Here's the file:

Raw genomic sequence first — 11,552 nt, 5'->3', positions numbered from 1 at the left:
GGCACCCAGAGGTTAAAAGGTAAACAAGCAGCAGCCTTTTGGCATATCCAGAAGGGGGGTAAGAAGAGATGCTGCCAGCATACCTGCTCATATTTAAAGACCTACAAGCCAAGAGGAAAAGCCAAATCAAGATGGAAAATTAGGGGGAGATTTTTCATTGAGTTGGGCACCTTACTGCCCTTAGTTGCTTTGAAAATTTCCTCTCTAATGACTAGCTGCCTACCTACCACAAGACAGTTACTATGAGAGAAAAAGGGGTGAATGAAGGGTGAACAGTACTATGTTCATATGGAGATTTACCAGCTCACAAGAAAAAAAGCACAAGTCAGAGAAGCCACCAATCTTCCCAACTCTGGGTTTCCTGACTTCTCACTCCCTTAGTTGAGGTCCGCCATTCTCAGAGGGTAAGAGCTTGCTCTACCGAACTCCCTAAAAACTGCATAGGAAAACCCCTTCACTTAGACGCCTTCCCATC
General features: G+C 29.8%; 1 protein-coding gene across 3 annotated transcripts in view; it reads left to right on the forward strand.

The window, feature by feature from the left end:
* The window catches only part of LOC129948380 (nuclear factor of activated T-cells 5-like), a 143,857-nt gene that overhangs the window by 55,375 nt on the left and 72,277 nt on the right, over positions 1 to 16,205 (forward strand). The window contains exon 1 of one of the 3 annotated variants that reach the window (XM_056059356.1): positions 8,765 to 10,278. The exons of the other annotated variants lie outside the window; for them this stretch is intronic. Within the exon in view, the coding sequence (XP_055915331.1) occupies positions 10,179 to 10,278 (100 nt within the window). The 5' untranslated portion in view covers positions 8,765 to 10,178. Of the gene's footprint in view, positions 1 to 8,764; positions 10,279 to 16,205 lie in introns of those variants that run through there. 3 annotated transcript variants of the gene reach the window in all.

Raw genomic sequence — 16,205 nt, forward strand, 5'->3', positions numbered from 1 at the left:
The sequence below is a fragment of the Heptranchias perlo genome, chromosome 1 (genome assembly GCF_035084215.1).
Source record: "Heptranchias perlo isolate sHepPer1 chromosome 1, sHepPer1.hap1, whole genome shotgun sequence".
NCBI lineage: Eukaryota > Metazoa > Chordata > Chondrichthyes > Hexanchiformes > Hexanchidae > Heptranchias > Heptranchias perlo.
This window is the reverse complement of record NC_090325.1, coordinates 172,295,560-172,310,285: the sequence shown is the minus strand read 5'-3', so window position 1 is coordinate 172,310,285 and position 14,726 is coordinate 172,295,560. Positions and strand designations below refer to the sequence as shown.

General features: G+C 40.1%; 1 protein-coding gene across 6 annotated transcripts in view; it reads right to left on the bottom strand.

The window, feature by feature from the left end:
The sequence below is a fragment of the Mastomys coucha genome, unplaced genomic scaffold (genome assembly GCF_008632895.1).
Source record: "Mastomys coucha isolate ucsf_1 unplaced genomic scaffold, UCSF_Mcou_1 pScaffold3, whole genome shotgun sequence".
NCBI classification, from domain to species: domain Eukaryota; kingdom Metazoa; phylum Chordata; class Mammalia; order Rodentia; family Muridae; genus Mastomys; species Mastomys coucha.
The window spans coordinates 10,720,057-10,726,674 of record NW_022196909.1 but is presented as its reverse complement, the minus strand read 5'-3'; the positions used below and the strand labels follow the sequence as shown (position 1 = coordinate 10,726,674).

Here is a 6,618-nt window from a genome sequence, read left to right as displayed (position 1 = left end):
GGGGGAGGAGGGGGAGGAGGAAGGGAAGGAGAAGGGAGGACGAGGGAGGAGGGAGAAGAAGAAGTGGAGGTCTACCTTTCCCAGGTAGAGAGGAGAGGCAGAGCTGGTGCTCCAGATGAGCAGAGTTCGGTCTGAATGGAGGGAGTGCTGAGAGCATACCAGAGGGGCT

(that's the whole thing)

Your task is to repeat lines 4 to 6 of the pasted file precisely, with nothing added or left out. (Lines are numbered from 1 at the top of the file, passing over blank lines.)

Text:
The window, feature by feature from the left end:
* The window catches only part of LOC129948380 (nuclear factor of activated T-cells 5-like), a 143,857-nt gene that overhangs the window by 55,375 nt on the left and 72,277 nt on the right, over positions 1 to 16,205 (forward strand). The window contains exon 1 of one of the 3 annotated variants that reach the window (XM_056059356.1): positions 8,765 to 10,278. The exons of the other annotated variants lie outside the window; for them this stretch is intronic. Within the exon in view, the coding sequence (XP_055915331.1) occupies positions 10,179 to 10,278 (100 nt within the window). The 5' untranslated portion in view covers positions 8,765 to 10,178. Of the gene's footprint in view, positions 1 to 8,764; positions 10,279 to 16,205 lie in introns of those variants that run through there. 3 annotated transcript variants of the gene reach the window in all.

Raw genomic sequence — 16,205 nt, forward strand, 5'->3', positions numbered from 1 at the left: